I am Fr. Darragh Connolly, a Catholic priest of the Kilmore diocese in Ireland and full time chaplain to the organisation Direction for Our Times and the Lay Apostolate of Jesus Christ the Returning King.
How did I get interested in Reed Organs?
It was the most earthy and grounded sound I had ever heard. It was a male voice choir accompanied by what I then thought to be a harmonium. The choir was 'Cór Cúil Aodh' established by renowned Irish musician and composer Sean O'Riada. I knew I loved the sound and was drawn into it like no other. I was in my late teens then and at the age of 18 started my studies for the priesthood in St. Patrick's College, Maynooth, Ireland. During my time there I grew in appreciation of Church music and became more acquainted with the music of Sean O'Riada and 'Cór Cúil Aodh' and the sound of what I then learned was a reed organ.
I always wanted to own one. But where does one acquire one in usable condition?
After ordination as I began my first parish placement I began the search for an instrument. My director of sacred music from seminary, John O'Keeffe, gave me information about an enthusiast he knew and he advised me as to the best maker to look out for. One of these was Estey.
The first instrument I found was a chapel Estey reed organ in a small parish church, an identical example of which I believe remains in the Estey Reed Organ museum in Brattleboro. It had not been used for years and exhauster valves missing meant no sound was forthcoming. I snatched it up. Next problem? Who is going to restore it for me?
The man who advised me on selection said he would take a look for me some time. But when? He was busy and lived far away. Discussing this with John O'Keeffe, who had inspired me to many musical endeavors while I was in seminary, he asked me, 'why don't you do it yourself?
And so it began. I decided I was going to restore it myself. I researched online, using only the dial up connection I had and came across a book by Horton Presley. I found it to be a wonderful book which described clearly all that was entailed in the work. I read it twice and then began. Of course I now know that many of the methods and techniques described are less than ideal. Yes, my first reed organ has a bellows covered with upholstery leatherette affixed with impact adhesive but it remains extremely staunch to this day and will one day have this disastrous situation rectified with proper cloth and hide glue.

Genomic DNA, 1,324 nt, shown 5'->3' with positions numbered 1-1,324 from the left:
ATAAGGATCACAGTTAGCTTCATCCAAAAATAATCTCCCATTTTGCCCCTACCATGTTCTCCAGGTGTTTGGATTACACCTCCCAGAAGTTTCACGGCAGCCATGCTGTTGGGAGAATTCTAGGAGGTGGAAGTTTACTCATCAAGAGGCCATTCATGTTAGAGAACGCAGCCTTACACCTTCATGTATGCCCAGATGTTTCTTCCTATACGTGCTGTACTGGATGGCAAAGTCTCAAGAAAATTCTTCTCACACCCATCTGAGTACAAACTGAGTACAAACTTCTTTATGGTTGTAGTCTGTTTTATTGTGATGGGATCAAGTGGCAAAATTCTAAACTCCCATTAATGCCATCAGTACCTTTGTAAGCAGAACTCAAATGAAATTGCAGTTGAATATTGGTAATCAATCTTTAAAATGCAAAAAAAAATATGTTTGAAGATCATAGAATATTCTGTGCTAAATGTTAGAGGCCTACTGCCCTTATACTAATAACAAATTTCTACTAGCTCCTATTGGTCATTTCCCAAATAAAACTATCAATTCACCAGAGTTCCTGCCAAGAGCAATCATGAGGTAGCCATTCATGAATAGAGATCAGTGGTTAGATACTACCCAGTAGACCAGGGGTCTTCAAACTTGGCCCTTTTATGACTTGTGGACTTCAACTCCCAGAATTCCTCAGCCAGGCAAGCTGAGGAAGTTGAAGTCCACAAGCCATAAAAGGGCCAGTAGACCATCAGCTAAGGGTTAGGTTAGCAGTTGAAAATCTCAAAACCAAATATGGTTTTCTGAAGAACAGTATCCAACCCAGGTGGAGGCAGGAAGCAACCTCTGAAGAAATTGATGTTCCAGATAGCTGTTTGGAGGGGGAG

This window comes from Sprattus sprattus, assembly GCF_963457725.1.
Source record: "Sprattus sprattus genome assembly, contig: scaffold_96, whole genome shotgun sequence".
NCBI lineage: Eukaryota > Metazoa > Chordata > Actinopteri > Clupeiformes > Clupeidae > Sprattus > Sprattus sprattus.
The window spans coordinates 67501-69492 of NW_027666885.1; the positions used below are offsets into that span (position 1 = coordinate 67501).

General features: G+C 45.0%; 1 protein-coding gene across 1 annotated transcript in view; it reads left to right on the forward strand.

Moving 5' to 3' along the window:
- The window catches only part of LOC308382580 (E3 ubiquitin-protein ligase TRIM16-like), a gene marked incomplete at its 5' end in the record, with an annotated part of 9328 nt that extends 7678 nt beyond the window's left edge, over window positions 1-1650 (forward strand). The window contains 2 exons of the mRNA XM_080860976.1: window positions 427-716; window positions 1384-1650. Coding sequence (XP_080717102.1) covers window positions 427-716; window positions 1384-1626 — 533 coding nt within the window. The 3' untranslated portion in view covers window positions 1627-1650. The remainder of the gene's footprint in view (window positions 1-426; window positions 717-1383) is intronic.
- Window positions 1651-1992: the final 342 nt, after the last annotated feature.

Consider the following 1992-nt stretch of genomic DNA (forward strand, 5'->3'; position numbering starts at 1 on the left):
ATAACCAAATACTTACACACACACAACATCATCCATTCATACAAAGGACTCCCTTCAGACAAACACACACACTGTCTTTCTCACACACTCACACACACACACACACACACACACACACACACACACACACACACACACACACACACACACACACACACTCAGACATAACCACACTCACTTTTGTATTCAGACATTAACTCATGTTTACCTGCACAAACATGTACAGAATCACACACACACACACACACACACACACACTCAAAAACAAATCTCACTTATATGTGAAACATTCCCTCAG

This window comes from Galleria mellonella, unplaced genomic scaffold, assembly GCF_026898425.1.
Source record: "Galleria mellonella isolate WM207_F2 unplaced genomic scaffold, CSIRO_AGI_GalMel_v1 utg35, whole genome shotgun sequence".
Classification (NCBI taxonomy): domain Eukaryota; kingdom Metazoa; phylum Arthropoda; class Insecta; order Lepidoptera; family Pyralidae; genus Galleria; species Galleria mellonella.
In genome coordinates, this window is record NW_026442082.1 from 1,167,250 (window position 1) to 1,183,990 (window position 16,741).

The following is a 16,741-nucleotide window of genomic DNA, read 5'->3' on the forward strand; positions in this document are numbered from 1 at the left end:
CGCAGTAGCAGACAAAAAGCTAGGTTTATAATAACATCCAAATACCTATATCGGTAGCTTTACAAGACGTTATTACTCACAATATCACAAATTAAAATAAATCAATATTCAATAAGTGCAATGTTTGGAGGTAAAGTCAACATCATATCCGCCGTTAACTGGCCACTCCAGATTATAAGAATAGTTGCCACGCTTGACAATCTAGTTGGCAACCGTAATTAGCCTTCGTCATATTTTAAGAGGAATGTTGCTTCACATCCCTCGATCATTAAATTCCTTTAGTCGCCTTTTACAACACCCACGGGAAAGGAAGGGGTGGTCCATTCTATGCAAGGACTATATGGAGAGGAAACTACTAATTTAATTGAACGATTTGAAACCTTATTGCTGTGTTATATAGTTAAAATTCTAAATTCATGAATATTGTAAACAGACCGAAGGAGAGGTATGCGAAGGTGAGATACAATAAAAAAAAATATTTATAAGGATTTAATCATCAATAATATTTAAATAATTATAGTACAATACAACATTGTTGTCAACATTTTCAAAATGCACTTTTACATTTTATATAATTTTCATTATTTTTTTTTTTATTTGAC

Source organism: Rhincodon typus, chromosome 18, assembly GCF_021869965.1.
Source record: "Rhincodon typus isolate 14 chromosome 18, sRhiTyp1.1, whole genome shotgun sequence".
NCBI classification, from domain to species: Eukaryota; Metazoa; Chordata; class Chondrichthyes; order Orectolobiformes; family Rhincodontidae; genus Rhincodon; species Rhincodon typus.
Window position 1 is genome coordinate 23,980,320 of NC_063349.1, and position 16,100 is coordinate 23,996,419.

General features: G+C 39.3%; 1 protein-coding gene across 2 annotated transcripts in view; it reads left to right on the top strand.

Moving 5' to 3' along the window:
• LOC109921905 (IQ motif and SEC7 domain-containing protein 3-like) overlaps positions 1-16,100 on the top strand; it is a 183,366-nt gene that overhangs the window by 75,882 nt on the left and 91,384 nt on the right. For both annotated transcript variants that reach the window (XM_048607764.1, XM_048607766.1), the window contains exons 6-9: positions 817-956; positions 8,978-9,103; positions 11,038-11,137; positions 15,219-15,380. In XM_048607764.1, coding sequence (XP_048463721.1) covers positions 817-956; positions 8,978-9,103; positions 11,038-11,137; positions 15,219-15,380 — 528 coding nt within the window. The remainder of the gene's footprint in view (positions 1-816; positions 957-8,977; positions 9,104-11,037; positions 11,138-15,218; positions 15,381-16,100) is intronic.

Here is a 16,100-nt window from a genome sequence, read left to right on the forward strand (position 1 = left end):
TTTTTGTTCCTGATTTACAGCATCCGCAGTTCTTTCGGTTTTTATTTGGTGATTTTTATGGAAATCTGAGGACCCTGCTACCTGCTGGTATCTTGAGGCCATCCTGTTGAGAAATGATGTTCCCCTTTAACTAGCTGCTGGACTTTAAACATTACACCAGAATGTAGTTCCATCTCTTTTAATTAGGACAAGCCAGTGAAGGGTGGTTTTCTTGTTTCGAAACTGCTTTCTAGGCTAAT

Then the Restoration that nearly finished off my Reed Organ restoring hobby
The satisfaction of having restored Estey 1 to working condition was immense. Could I stop at doing one? No! Of course not! But I can't collect dozens of these rather large items. So I offered to restore another for a friend who had it looking beautiful on the outside but the inners were in need of full restoration.
The inners were in much worse condition than my own and needed many jobs completed that I had not done on my first. I can only say that during the few years it took me to finish it, my heart was nearly broken. I left it at times for months before trying again. I learned so much from having done and re-done the work, however, that it would have been a shame not to do another. That being said I was very close to solemnly swearing never to look at one again.
Eventually I finished it. There are some techniques and materials I would change in that job but as I said, I learned a lot from it.
And so began my continuing journey into the wonderful hobby of Reed Organ restoration.